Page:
Section: Featured Articles
Case study: Use of Prospective method in the determination of antidumping duties.
The Argentine Republic, member of the WTO since 1995, has regularly resorted to the application of antidumping duties in the last 30 years, as an answer to unfair trade practices, following the rules of the multilateral space in which it participates (formerly GATT, now WTO).

At the end of 2021, Argentina had 5 % of the total antidumping measures, initiated or in force by WTO members, according to the official statistics found in:

During more than 25 years working on dumping cases, either as member of the official team for antidumping investigations in Argentina, or as counselor advising companies in the private sector, it was always interesting for me to observe whether the adopted final antidumping measure had really served to achieve the objectives pursued.

At this point we must be clear: in an antidumping case, while the government will seek to temporarily protect the domestic producers of certain product, the private sector will be looking to harm the competitor's economic equation and/or to take/defend its market share.
How Will Sustainability Transform Supply Chain Data?
New sustainability regulatory initiatives are establishing requirements for supply chains to collect additional data on a range of sustainability metrics including deforestation, labor conditions, carbon intensity, and recycled content. As one observer noted, “this proliferation of objectives is making value chain management enormously complex.”
New CBP Prior Disclosure Requirements
Effective beginning November of 2021, U.S. Customs and Border Protection (CBP) updated its Prior Disclosure (or PD) extension request guidelines. The new requirements, which have not been circulated publicly, streamline but shorten the amount of time available for Prior Disclosure filers to perfect their disclosure. Previously, from our firm’s personal experience, CBP routinely granted requests for 180 days to perfect a Prior Disclosure, and if additional extensions were needed they were routinely granted. However, CBP has now significantly shortened extension periods to 30 days with only one additional 60-day extension granted (more details below). Due to the potentially large amount of work needed to perfect a Prior Disclosure, this shortening of the time to perfect makes the Prior Disclosure process more onerous for importers seeking to proactively disclose their suspected violations. Even worse, the limitation of time to perfect a disclosure opens up the possibility that an importer may disclose a violation to CBP, not have the opportunity to perfect the disclosure, and lose the benefits of the PD protection, allowing CBP the ability to penalize the importer. This article provides a background on CBP prior disclosures, explains the new requirements, and identifies best practices.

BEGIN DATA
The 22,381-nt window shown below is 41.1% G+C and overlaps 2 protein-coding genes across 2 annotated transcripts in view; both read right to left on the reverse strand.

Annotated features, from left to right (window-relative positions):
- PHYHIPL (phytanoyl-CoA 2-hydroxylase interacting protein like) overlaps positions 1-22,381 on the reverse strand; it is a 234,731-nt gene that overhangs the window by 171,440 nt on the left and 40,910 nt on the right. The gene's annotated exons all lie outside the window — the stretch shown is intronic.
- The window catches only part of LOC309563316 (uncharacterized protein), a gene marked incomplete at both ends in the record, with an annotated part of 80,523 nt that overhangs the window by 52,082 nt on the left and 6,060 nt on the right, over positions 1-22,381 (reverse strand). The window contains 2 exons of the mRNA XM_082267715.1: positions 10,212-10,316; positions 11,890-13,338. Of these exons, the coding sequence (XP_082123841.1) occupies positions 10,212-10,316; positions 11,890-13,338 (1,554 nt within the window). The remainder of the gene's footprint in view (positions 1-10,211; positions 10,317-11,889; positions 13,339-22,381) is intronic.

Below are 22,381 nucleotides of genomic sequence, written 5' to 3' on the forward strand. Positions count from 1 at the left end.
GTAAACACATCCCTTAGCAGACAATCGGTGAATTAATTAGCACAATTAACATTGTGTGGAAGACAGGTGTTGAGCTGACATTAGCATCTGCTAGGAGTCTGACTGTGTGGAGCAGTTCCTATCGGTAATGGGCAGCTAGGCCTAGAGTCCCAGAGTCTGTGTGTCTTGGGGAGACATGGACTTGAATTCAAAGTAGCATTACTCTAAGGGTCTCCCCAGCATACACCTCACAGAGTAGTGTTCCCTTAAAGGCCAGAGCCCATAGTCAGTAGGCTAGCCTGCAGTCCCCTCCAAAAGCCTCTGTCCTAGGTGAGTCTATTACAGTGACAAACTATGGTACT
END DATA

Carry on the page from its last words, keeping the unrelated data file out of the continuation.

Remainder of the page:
U.S. Cancels Russia: New Import Bans, Export Controls, and Sanctions on Russia, Belarus, and Areas of Ukraine
In response to Russia’s continued invasion of Ukraine, the U.S and its allies have imposed several layers of economic sanctions and actions against Russia and Belarus. In addition to decimating the Ruble to a value of less than $0.01 (USD), the prohibitive actions by the U.S. and its trading partners have left global supply chain participants in a mire of new requirements. This article touches on each of the economic actions by the U.S. government in response to Russia’s invasion of Ukraine.